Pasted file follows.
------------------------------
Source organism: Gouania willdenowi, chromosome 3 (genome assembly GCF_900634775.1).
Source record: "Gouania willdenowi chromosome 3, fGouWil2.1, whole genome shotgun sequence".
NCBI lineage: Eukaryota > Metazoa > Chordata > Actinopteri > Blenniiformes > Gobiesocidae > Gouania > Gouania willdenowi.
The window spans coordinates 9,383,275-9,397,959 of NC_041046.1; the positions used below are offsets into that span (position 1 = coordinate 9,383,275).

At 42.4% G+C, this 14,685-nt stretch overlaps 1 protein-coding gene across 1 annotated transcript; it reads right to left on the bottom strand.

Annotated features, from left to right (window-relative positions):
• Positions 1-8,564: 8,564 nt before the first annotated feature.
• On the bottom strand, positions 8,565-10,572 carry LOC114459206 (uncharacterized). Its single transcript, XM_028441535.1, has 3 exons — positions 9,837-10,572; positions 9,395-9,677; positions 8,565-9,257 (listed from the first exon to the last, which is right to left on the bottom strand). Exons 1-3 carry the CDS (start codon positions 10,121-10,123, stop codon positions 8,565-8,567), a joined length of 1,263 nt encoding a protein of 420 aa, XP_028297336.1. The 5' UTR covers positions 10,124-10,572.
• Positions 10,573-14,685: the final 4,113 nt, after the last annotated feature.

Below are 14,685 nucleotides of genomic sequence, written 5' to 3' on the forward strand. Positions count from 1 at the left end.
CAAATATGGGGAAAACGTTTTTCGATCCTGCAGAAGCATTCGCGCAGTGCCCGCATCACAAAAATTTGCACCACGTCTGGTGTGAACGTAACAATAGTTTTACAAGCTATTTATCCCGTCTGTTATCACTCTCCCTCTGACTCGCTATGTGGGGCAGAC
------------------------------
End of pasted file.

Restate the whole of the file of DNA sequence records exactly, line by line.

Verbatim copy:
Source organism: Gouania willdenowi, chromosome 3 (genome assembly GCF_900634775.1).
Source record: "Gouania willdenowi chromosome 3, fGouWil2.1, whole genome shotgun sequence".
NCBI lineage: Eukaryota > Metazoa > Chordata > Actinopteri > Blenniiformes > Gobiesocidae > Gouania > Gouania willdenowi.
The window spans coordinates 9,383,275-9,397,959 of NC_041046.1; the positions used below are offsets into that span (position 1 = coordinate 9,383,275).

At 42.4% G+C, this 14,685-nt stretch overlaps 1 protein-coding gene across 1 annotated transcript; it reads right to left on the bottom strand.

Annotated features, from left to right (window-relative positions):
• Positions 1-8,564: 8,564 nt before the first annotated feature.
• On the bottom strand, positions 8,565-10,572 carry LOC114459206 (uncharacterized). Its single transcript, XM_028441535.1, has 3 exons — positions 9,837-10,572; positions 9,395-9,677; positions 8,565-9,257 (listed from the first exon to the last, which is right to left on the bottom strand). Exons 1-3 carry the CDS (start codon positions 10,121-10,123, stop codon positions 8,565-8,567), a joined length of 1,263 nt encoding a protein of 420 aa, XP_028297336.1. The 5' UTR covers positions 10,124-10,572.
• Positions 10,573-14,685: the final 4,113 nt, after the last annotated feature.

Below are 14,685 nucleotides of genomic sequence, written 5' to 3' on the forward strand. Positions count from 1 at the left end.
CAAATATGGGGAAAACGTTTTTCGATCCTGCAGAAGCATTCGCGCAGTGCCCGCATCACAAAAATTTGCACCACGTCTGGTGTGAACGTAACAATAGTTTTACAAGCTATTTATCCCGTCTGTTATCACTCTCCCTCTGACTCGCTATGTGGGGCAGAC